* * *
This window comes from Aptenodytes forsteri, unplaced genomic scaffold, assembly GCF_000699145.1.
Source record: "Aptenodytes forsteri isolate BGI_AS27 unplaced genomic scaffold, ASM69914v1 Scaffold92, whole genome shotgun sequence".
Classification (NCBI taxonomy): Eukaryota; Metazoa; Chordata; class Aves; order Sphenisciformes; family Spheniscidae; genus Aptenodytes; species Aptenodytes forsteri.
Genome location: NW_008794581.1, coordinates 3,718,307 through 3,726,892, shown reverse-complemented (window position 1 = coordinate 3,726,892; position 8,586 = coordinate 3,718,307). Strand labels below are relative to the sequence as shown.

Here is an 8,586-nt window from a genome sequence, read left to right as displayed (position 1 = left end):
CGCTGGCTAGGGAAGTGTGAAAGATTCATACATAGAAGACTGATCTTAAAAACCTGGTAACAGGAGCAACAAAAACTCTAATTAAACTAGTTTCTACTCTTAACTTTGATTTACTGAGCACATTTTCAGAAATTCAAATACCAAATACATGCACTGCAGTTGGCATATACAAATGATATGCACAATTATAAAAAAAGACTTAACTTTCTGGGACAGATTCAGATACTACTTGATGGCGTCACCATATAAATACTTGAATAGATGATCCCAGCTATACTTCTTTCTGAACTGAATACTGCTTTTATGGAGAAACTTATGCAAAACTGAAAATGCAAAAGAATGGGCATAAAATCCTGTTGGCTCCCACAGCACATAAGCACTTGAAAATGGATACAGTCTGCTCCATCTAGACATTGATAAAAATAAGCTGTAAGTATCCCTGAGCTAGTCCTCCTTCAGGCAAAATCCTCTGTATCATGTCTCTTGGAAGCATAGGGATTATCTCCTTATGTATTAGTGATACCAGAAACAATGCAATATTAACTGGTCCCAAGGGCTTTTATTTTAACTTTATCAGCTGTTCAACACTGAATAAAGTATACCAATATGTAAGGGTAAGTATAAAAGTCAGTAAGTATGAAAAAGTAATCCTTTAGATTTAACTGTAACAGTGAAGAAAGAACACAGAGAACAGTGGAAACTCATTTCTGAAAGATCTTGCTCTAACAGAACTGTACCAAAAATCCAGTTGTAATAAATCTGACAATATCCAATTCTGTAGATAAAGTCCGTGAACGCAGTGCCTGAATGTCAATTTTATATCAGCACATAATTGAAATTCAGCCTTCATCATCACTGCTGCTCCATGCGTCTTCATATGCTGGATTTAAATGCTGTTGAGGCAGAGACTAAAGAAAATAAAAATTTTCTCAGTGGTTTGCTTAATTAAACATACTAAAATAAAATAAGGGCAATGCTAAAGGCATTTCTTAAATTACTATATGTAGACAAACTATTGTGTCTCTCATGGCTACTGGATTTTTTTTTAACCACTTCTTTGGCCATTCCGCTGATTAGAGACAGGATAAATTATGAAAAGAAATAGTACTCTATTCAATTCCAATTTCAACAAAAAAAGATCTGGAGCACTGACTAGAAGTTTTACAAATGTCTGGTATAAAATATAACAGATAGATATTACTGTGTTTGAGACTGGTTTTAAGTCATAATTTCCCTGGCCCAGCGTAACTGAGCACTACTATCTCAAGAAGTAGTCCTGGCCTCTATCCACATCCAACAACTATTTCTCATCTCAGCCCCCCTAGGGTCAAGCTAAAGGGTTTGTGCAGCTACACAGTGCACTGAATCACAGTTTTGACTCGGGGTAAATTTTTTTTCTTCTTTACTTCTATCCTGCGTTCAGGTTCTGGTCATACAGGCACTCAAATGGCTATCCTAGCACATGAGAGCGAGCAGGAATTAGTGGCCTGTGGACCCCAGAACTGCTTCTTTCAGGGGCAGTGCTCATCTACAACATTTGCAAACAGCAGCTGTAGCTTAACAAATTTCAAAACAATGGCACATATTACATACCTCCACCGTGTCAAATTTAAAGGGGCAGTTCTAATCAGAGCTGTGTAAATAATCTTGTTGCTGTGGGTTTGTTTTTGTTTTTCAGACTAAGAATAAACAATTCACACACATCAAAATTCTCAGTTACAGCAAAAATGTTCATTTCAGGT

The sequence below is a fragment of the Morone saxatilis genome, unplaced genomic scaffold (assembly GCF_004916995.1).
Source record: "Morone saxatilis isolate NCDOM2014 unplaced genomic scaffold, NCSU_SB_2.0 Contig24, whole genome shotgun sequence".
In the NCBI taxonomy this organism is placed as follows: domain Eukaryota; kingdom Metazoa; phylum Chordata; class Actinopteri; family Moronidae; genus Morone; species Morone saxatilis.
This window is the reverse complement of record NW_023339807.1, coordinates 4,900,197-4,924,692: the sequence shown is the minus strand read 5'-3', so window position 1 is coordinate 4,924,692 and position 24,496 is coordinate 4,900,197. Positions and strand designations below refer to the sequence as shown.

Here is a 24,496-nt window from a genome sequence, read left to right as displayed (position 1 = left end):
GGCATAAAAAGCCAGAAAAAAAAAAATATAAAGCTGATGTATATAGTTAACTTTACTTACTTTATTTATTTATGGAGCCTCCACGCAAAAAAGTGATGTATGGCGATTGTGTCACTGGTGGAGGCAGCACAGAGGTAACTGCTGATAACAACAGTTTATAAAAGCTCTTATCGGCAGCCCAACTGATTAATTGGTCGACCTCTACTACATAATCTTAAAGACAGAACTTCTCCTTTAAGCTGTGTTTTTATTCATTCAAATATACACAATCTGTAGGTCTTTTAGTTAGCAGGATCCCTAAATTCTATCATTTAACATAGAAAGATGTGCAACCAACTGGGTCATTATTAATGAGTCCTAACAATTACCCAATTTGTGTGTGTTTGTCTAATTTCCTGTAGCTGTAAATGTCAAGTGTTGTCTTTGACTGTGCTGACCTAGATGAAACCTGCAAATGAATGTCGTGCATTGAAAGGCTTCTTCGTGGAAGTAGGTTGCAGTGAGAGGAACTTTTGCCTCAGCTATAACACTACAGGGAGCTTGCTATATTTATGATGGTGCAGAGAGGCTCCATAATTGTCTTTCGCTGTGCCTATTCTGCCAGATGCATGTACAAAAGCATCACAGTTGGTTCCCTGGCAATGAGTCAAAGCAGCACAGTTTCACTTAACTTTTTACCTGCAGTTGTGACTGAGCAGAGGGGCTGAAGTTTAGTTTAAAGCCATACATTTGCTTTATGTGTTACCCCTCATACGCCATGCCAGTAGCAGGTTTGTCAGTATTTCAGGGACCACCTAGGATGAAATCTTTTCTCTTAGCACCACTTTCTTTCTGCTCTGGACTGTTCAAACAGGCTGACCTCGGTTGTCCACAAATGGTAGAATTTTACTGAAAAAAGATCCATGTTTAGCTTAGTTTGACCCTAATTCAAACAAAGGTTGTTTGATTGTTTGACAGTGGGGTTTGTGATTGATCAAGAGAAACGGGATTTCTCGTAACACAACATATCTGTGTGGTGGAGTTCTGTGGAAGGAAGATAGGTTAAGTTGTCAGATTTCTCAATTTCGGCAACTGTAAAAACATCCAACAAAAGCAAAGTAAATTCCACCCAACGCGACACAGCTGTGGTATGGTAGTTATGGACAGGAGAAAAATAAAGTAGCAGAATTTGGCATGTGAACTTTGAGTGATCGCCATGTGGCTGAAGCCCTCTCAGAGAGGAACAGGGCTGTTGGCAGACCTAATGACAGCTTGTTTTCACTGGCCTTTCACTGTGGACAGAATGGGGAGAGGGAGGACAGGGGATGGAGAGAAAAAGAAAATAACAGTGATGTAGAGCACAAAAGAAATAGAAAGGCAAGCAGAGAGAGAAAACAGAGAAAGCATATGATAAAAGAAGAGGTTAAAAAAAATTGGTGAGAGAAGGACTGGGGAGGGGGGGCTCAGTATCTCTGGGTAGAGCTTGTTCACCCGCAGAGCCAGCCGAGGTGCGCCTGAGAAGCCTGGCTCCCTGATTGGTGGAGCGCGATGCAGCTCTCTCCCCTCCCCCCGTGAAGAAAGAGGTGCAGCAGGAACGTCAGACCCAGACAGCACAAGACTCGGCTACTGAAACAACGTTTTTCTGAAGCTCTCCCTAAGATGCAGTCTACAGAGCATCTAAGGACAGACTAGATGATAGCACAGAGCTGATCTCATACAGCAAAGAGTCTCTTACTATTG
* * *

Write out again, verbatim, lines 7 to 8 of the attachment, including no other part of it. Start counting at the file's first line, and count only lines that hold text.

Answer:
The sequence below is a fragment of the Morone saxatilis genome, unplaced genomic scaffold (assembly GCF_004916995.1).
Source record: "Morone saxatilis isolate NCDOM2014 unplaced genomic scaffold, NCSU_SB_2.0 Contig24, whole genome shotgun sequence".